Among the trees and the cornfields of the Sierra Mazateca in Oaxaca, Mexico, children of the Agua de Lluvia Community School run towards each other, delighted to be together, laughing and speaking their Mazatec language. They know that a new solidarity brigade is visiting their school and are excited because they’ve been told that they will learn how to make film and radio content.
The people teaching them these techniques are part of a solidarity brigade from Colombia and Chile that has visited several self-organized and autonomous initiatives in Mexico, eager to share their knowledge.
This school, which bears the name of the community, Agua de Lluvia, was built by the hands of the community’s children, youth, a teacher, and campesinos, each of whom have thrown their weight behind a different type of education. It is inspired by the autonomous schools created in rebel Zapatista territory in Chiapas. From that perspective, their thought and trajectory regarding the education of the community’s children has taken the road less traveled.
Nicolás Aguirre and Tierra Negra, the collective that he is a part of, have worked for three years with children in working class neighborhoods in Cali, like Comuna 18, where they have taught the use of communication technologies. “We consider communication to be an indispensable tool of struggle, as a response to disinformation and media manipulation. We have seen that children are very interested in communication, and with the little knowledge we have acquired along the way, we seek to strengthen ourselves together,” he states.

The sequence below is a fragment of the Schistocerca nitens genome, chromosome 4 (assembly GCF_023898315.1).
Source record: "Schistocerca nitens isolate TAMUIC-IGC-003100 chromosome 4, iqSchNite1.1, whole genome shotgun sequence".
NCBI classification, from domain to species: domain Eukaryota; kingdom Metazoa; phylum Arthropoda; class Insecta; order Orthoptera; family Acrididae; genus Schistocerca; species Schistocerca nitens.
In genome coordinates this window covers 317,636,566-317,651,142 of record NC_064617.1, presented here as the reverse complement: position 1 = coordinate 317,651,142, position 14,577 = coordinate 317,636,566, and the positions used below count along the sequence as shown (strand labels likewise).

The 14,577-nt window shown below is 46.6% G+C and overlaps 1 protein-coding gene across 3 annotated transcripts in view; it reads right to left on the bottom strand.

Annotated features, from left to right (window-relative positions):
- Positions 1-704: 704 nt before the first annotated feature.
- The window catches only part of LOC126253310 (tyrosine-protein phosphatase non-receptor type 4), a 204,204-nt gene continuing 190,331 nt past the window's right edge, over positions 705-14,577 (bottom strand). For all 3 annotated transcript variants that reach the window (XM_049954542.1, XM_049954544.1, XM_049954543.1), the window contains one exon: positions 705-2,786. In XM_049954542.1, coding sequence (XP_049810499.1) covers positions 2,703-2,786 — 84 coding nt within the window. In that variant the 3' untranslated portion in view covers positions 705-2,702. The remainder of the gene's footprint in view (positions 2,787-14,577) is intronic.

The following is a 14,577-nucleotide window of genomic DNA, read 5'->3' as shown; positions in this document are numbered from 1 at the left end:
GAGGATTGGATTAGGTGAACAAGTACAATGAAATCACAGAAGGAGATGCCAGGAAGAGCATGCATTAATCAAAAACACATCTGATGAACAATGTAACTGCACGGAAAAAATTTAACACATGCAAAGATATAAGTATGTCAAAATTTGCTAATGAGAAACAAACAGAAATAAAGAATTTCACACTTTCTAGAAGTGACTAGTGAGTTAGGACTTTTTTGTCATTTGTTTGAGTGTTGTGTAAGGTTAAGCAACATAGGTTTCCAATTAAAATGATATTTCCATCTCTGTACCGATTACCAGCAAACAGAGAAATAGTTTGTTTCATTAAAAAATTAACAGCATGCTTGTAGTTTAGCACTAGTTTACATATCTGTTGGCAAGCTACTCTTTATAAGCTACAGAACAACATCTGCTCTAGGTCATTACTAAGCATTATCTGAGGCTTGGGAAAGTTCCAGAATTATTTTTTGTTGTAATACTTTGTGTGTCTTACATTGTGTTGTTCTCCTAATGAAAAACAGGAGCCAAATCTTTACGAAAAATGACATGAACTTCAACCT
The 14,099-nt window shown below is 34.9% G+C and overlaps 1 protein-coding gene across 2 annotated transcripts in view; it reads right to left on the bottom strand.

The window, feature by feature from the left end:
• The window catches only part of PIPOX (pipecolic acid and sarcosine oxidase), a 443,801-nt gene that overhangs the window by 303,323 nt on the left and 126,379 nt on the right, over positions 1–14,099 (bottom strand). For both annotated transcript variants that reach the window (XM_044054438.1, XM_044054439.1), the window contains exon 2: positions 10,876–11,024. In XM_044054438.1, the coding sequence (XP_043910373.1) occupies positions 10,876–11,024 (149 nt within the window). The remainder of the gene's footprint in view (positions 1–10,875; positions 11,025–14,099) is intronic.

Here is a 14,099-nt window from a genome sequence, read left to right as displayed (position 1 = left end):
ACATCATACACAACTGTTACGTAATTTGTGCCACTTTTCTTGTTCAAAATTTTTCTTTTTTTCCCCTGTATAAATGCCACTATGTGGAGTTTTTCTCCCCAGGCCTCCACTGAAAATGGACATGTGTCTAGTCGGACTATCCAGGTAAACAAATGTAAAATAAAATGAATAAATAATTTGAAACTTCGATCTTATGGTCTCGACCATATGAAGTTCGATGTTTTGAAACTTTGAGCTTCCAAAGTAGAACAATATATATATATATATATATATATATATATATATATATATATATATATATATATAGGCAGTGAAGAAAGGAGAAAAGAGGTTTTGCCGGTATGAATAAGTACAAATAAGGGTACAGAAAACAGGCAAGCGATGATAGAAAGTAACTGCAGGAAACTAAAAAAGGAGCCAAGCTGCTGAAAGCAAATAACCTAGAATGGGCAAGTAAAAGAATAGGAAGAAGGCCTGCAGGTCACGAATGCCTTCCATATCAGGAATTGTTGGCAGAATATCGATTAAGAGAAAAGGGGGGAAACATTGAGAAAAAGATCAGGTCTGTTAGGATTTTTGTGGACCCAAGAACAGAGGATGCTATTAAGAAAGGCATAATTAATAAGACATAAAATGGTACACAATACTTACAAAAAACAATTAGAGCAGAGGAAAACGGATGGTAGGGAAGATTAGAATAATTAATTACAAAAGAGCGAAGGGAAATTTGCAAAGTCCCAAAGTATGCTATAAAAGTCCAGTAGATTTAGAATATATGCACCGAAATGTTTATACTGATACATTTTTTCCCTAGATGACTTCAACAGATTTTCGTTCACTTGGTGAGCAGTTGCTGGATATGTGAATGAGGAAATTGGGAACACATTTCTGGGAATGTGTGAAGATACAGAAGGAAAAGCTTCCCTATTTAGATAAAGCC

Aguirre prepares his audio recorder to share it with the children of Agua de Lluvia. He doesn’t think it takes too much specialized knowledge for communities to be able to produce their own communications. “In Colombia, we work with the voices of children, youth, and adults, because these three voices must be heard. We have put this into practice in assemblies, where the three voices are heard,” Aguirre says.
This is the first time the children of Agua de Lluvia have gotten their hands on video and audio equipment. They conduct interviews with each other, their teacher, their neighbors, and even the participants in the solidarity brigade. “This [school] has a lot of similarities to the work we are involved with in Cali. It’s an organizational initiative with children, it is an autonomous process built from scratch, from the heart,” says Nathalí Aguirre, also part of the Tierra Negra Cooperative in Cali.
The Fear of Autonomy
Rocio Escudero Rodríguez is a Mazatec woman who has worked as a teacher in multiple communities in the region over the last 30 years. After several political and social crises that Oaxaca has lived through since 2006, including the COVID-19 pandemic, together with her community she has sought to create an alternative educational space.
It hasn’t been easy, with few economic resources, not even furniture. Even the children and parents got involved to build the first classroom. In addition to this, they have been hindered by local political bosses. Even the teacher’s union disapproves of the project, considering it a threat.